Statistics and Its Interface

Volume 11 (2018)

Number 3

A note on estimating network dependence in a discrete choice model

Pages: 433 – 439

DOI: http://dx.doi.org/10.4310/SII.2018.v11.n3.a6

Authors

Jing Zhou (School of Statistics, Renmin University of China, Beijing, China)

Da Huang (School of Management, Fudan University, Shanghai, China)

Hansheng Wang (Guanghua School of Management, Peking University, Beijing, China)

Abstract

Discrete choice model is probably one of the most popularly used statistical methods in practice. The common feature of this model is that it considers the behavioral factors of a person and the assumption of independent individuals. However, this widely accepted assumption seems problematic because human beings do not live in isolation. They interact with each other and form complex networks. Then the application of discrete choice model to network data will allow for network dependence in a general framework. In this paper, we focus on a discrete choice model with probit error which is specified as a latent spatial autoregressive model (SAR). This model could be viewed as a natural extension of the classical SAR model. The key difference is that the network dependence is latent and unobservable. Instead, it could be measured by a binary response variable. Parameter estimation then becomes a challenging task due to the complicated objective function. Following the idea of composite likelihood, an approximated paired maximum likelihood estimator (APMLE) is developed. Numerical studies are carried out to assess the finite sample performance of the proposed estimator. Finally a real dataset of Sina Weibo is analyzed for illustration purpose.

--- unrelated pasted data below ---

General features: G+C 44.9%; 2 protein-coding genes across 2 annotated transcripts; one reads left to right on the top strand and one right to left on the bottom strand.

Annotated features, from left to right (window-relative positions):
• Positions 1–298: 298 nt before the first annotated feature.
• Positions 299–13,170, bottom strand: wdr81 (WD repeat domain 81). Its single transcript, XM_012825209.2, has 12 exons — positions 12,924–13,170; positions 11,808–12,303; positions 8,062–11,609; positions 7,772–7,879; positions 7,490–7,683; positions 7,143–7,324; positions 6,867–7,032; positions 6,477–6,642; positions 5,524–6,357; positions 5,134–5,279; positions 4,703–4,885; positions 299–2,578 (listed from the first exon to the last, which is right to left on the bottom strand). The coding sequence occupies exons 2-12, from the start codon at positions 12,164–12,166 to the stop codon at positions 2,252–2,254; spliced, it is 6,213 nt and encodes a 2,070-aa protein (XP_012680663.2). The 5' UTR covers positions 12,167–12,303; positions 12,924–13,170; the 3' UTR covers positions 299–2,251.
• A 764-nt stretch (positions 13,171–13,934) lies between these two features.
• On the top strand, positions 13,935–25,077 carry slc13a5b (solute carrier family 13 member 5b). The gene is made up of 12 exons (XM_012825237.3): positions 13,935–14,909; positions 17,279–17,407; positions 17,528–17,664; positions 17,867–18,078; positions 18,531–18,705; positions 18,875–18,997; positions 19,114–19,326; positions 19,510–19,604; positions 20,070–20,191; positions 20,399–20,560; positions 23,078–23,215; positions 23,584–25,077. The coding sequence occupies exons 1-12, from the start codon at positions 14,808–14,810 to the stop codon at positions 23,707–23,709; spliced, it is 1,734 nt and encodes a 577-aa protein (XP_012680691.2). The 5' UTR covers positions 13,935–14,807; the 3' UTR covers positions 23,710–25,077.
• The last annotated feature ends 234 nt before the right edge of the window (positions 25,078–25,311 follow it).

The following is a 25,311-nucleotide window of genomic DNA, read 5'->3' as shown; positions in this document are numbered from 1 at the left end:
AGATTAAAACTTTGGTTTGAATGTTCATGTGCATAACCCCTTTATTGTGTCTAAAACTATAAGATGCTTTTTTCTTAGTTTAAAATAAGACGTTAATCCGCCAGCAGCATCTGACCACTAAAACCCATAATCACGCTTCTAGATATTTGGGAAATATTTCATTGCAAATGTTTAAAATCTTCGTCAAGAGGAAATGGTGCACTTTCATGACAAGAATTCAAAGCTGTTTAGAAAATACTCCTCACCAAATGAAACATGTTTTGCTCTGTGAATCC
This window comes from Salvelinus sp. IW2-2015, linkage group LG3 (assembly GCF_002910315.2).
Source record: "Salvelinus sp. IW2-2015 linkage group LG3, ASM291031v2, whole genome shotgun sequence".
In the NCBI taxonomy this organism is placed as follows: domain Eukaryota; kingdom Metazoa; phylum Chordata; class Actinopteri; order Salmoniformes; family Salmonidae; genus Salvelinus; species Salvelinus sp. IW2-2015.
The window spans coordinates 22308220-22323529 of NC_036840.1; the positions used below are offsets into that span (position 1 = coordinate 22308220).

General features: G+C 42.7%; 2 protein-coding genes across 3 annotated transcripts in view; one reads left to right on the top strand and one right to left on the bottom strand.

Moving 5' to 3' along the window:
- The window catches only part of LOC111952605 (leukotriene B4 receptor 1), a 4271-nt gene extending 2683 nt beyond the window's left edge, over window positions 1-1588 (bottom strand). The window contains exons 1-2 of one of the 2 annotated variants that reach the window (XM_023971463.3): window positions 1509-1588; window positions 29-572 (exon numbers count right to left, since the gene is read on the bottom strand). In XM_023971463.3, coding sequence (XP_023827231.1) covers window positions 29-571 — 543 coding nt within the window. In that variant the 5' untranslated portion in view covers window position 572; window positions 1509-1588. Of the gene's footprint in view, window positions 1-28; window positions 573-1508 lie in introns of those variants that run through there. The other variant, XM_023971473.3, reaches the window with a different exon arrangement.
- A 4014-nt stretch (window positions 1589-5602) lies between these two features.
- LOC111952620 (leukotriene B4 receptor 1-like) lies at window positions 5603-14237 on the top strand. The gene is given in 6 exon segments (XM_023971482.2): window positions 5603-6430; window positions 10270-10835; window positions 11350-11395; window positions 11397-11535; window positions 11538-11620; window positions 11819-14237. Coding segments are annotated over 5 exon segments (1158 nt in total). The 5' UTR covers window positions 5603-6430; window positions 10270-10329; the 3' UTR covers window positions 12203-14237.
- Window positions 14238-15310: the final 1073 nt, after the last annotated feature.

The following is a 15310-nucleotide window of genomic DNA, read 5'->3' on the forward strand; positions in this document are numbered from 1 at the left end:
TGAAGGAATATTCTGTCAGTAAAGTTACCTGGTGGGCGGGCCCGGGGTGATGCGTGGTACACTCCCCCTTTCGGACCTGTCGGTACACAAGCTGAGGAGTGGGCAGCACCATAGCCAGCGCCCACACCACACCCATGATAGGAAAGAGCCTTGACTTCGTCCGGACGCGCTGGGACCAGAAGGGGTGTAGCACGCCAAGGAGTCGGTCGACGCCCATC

Keywords

approximated paired maximum likelihood estimation, discrete choice model, social network, spatial auto-correlation

2010 Mathematics Subject Classification

91B72

Full Text (PDF format)

Jing Zhou is supported in part by the National Natural Science Foundation of China (Grant No. 71702185), the fund for building world-class universities (disciplines) of Renmin University of China.

Da Huang is supported in part by China Statistical Research (CSR, 2015LY77), the Youth Innovation Team Project for Arts and Social Science of Fudan University, and the National Natural Science Foundation of China (NSFC, 71531006, 11571080, 11571081, 71672042).

Hansheng Wang is supported in part by the National Natural Science Foundation of China (Grant No. 71532001, 11525101), China’s National Key Research Special Program (Grant No. 2016YFC0207700), and the Center for Statistical Science at Peking University.

Received 21 December 2016